As a life coach, many of your clients will be parents in need of advice, guidance, and parenting plan support. Whether you choose to specialize as a parenting life coach or just take on parent clients from time to time, it’s important to understand the roles you’ll play when providing coaching services to parents of all kinds.
When you practice life coaching for parents, you’ll offer a wide range of services depending on your clients’ unique needs and preferences.
Assessing Parenting Needs and Goals
As a parenting life coach, your chief responsibility before doing anything else will be assessing parenting needs and goals. Every pair of parents is different, and every set of parents or single parent has a different collection of challenges and difficulties they face.
As an example, a single parent will have a much tougher time raising even one child compared to a happily married couple. It’s up to you as the life coach to:
- Assess what each parent needs
- Identify each parent’s strengths and weaknesses – this can help you develop a good parenting plan for them specifically
- Set goals for both personal growth and healthy family dynamics
Let’s return to the example of the single parent once again. Maybe that parent is struggling with raising their child, holding down a job, and developing as an adult.
You can come up with a parenting plan that includes:
- Setting aside some time for the parent to focus on their hobbies and themselves each week
- Helping the parent figure out how to teach their child to care for themselves some of the time
- And more
Note that this can be a good thing! Parenting life coaches have to wear a lot of different hats and provide many different types of assistance.
Building Effective Communication Skills
Life coaches like you can help parents build effective communication skills: an absolutely vital necessity for any pair of parents hoping to work together and build a foundational relationship for their kids going forward.
Specifically, you might help parents build and maintain skills like:
- Active listening, which is the art of actually listening to and absorbing what someone has to say
- Empathy, which many partners need help with, even if they have already been married for some time!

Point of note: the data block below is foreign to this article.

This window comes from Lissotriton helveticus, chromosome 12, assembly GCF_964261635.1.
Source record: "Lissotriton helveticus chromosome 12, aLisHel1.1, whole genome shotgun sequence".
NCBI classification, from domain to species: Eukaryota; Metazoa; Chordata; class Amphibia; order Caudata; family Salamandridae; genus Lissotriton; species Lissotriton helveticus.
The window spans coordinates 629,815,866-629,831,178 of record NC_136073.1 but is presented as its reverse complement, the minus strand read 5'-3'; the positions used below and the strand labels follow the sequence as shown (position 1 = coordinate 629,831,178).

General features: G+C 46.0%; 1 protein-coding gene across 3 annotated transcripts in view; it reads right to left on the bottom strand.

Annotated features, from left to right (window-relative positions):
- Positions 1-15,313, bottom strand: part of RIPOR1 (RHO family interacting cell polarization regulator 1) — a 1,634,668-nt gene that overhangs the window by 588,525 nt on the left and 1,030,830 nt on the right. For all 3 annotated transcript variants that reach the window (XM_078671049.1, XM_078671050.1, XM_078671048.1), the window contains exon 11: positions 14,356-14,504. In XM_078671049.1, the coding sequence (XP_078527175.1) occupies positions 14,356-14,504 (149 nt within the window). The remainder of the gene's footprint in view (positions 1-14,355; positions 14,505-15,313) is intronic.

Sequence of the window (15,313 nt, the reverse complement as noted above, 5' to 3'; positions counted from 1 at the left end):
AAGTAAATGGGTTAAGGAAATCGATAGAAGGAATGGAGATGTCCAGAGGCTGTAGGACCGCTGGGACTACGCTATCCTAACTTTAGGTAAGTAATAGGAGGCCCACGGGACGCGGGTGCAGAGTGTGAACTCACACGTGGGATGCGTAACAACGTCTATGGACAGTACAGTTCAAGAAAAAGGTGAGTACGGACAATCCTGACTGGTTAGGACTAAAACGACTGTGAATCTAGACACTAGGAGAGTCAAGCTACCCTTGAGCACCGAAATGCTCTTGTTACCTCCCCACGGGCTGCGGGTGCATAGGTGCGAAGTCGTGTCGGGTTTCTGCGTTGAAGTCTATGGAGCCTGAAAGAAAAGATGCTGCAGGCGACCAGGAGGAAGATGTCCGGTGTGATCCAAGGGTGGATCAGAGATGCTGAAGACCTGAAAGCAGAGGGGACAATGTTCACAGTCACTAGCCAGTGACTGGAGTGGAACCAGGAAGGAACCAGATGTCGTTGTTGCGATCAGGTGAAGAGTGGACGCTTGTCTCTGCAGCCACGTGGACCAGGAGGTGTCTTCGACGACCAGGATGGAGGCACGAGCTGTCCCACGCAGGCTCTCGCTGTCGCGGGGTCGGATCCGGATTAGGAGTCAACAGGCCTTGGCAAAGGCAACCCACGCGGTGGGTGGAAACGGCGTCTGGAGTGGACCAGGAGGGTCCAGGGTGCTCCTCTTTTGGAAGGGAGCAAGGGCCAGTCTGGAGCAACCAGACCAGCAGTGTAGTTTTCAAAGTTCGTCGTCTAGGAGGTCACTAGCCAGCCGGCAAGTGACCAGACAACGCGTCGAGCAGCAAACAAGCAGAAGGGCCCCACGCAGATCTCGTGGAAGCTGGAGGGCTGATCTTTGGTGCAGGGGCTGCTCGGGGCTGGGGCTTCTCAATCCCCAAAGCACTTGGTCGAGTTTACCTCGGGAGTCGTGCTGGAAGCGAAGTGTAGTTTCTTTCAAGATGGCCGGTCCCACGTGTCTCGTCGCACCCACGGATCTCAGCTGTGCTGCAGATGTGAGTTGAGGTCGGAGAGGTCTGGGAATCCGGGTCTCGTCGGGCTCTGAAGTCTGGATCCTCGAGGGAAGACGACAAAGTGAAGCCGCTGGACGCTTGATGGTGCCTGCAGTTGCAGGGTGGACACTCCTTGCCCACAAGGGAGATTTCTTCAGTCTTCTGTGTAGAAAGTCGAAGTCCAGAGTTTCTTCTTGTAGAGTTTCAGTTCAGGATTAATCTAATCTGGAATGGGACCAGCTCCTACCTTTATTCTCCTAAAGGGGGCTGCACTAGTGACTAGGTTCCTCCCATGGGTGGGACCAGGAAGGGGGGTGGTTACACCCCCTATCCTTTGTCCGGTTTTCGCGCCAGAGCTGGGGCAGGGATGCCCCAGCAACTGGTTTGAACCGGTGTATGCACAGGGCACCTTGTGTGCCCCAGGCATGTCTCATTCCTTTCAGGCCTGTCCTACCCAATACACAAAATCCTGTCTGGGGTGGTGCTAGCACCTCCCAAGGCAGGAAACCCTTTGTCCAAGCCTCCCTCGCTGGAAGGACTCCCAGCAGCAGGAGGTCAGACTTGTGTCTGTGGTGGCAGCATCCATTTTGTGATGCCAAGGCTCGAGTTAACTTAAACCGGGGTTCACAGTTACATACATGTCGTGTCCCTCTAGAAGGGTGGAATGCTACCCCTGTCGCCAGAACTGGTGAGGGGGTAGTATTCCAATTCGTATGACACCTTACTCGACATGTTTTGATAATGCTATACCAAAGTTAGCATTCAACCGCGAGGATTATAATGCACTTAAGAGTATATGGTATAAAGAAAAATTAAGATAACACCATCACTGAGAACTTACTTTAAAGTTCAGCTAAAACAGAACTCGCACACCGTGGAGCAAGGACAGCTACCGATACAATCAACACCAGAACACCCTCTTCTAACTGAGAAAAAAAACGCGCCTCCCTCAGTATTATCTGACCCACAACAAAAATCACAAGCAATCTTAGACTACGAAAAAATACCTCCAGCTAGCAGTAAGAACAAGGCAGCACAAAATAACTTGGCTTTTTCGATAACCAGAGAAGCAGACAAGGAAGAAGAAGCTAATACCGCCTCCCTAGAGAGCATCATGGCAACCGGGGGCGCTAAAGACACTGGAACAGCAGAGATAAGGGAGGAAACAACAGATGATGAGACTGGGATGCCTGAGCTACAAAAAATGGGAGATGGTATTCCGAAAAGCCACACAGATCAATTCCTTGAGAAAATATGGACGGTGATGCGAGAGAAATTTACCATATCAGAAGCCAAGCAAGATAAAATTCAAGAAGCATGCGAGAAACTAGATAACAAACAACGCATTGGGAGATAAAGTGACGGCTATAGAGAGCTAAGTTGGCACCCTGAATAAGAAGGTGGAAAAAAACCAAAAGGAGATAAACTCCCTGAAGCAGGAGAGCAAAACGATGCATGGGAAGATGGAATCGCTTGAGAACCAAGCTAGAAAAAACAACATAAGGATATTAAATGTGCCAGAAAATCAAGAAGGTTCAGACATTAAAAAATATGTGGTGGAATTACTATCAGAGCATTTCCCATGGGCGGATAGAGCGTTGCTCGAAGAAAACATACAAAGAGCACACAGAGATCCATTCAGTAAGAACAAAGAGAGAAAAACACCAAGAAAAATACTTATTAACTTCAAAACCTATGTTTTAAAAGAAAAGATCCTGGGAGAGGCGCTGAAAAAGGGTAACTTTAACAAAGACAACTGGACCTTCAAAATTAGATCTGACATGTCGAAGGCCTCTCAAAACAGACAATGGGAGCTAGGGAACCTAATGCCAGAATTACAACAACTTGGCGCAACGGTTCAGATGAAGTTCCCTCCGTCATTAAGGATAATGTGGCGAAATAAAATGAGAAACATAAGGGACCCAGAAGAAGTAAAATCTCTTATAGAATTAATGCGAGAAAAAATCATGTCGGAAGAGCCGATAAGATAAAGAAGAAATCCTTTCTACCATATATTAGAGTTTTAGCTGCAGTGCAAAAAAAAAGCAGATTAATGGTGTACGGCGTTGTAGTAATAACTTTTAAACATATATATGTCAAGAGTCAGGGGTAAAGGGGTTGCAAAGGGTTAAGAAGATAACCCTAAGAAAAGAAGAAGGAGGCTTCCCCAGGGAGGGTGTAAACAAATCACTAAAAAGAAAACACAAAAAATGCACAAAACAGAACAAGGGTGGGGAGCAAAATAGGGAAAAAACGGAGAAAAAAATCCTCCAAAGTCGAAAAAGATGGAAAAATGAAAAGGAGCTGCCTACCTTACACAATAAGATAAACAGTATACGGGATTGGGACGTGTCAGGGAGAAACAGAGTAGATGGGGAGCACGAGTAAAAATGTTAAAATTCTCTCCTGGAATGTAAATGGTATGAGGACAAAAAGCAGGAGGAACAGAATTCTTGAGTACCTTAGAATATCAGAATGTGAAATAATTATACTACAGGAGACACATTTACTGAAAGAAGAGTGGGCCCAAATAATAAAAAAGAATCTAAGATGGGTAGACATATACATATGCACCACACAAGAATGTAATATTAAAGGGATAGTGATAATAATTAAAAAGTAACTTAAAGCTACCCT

- Expressing emotions and needs constructively instead of aggressively
All of these skills can be invaluable for parents who may be experiencing a little relational friction after the birth of a child, for example. In this way, you’ll technically fulfill a dual role, guiding parents to become better guardians of their children and better partners in a romantic context.
Parenting Strategies and Techniques
Many parents – especially new parents looking for assistance with their first child – may need a leg up when it comes to parenting strategies and techniques. As a life coach, you’ll be well-equipped to provide those strategies and techniques to need for parents.
For instance, some parents might have difficulties getting their kids to behave, do chores on time, etc. You can help them come up with action plans to establish healthy routines and boundaries for everyone in the family.
Alternatively, parents may have difficulty teaching their kids responsibility or encouraging autonomy. Maybe a mother needs her child to strike out on their own and be a little more independent. You can provide that mother with help by showing her exercises she can do with her child, bringing up incentives like rewards or allowances for the child, and so on.
Managing Stress and Self-Care
Many parents feel a ton of stress when they suddenly have one or more children to take care of! Life coaches like you can show parents how to manage their stress and practice self-care. Just as a few examples, you might:
- Teach parents how to practice mindfulness, which can reduce stress and reduce forgetfulness when there are a lot of things that need to be done
- Show parents how to perform stress-relieving yoga by themselves or with each other
- Practice exercises for balancing daily tasks and responsibilities, such as writing down “to-do lists” and so on
Many of these stress management and self-care techniques will benefit parents both as parents and as people. After all, lots of parents report feeling like they lose a bit of themselves when they become caretakers of children. You can help them recover those elements of their personalities and be all the happier for it.
Navigating Parenting Challenges
Perhaps more than anything else, you’ll help parents identify and navigate distinct parenting challenges. Of course, life coaching for parents can be different depending on the stages of their children’s development.
Parenting challenges with kids in infancy, for example, are very different than those with kids in adolescence! Say you have to help a pair of new parents learn how to balance their work lives and their new responsibilities to an infant child.
You might suggest that they come up with a labor plan to split the time they spend with their little one, or suggest that one parent start working part-time to save money on daycare.
However, another pair of parents comes to you with challenges associated with teenage parenting. Maybe their teenager, for instance, no longer listens to them and doesn’t want to do their part around the house because of teenage rebellion. You might suggest exercises like active listening, providing the teenager with an allowance, etc.
Just from these two examples, you can see how your task as a parenting life coach can vary heavily.
All in all, you can provide a lot of real value as a parenting life coach. Parenting is one of the toughest jobs there is, and your expertise could help make that road a little less burdensome for your clients.